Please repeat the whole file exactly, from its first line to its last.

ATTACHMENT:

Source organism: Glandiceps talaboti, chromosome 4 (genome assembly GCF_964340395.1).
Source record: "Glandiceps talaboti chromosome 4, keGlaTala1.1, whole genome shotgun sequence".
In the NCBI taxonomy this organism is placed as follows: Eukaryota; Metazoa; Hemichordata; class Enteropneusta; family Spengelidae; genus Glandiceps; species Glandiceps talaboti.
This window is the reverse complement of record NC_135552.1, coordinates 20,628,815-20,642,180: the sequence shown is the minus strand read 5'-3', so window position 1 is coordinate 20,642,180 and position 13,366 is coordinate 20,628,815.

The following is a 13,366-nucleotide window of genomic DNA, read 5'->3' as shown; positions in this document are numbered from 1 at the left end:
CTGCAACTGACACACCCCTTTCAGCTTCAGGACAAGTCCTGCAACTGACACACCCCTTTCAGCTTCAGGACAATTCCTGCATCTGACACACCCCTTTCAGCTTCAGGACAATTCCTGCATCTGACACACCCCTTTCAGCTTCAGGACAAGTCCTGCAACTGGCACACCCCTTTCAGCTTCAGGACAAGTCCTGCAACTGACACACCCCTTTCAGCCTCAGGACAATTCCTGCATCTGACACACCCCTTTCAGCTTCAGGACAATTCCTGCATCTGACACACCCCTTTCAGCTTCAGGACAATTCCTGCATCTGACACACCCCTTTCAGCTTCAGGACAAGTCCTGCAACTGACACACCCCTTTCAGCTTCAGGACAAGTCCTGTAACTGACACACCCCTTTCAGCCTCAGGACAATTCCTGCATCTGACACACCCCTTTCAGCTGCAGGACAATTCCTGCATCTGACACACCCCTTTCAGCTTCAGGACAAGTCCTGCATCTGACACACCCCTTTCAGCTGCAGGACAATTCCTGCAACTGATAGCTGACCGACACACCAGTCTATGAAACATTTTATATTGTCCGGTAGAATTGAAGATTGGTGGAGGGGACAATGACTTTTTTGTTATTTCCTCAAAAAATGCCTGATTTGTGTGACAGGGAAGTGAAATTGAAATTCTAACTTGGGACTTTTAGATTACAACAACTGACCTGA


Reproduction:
Source organism: Glandiceps talaboti, chromosome 4 (genome assembly GCF_964340395.1).
Source record: "Glandiceps talaboti chromosome 4, keGlaTala1.1, whole genome shotgun sequence".
In the NCBI taxonomy this organism is placed as follows: Eukaryota; Metazoa; Hemichordata; class Enteropneusta; family Spengelidae; genus Glandiceps; species Glandiceps talaboti.
This window is the reverse complement of record NC_135552.1, coordinates 20,628,815-20,642,180: the sequence shown is the minus strand read 5'-3', so window position 1 is coordinate 20,642,180 and position 13,366 is coordinate 20,628,815.

The following is a 13,366-nucleotide window of genomic DNA, read 5'->3' as shown; positions in this document are numbered from 1 at the left end:
CTGCAACTGACACACCCCTTTCAGCTTCAGGACAAGTCCTGCAACTGACACACCCCTTTCAGCTTCAGGACAATTCCTGCATCTGACACACCCCTTTCAGCTTCAGGACAATTCCTGCATCTGACACACCCCTTTCAGCTTCAGGACAAGTCCTGCAACTGGCACACCCCTTTCAGCTTCAGGACAAGTCCTGCAACTGACACACCCCTTTCAGCCTCAGGACAATTCCTGCATCTGACACACCCCTTTCAGCTTCAGGACAATTCCTGCATCTGACACACCCCTTTCAGCTTCAGGACAATTCCTGCATCTGACACACCCCTTTCAGCTTCAGGACAAGTCCTGCAACTGACACACCCCTTTCAGCTTCAGGACAAGTCCTGTAACTGACACACCCCTTTCAGCCTCAGGACAATTCCTGCATCTGACACACCCCTTTCAGCTGCAGGACAATTCCTGCATCTGACACACCCCTTTCAGCTTCAGGACAAGTCCTGCATCTGACACACCCCTTTCAGCTGCAGGACAATTCCTGCAACTGATAGCTGACCGACACACCAGTCTATGAAACATTTTATATTGTCCGGTAGAATTGAAGATTGGTGGAGGGGACAATGACTTTTTTGTTATTTCCTCAAAAAATGCCTGATTTGTGTGACAGGGAAGTGAAATTGAAATTCTAACTTGGGACTTTTAGATTACAACAACTGACCTGA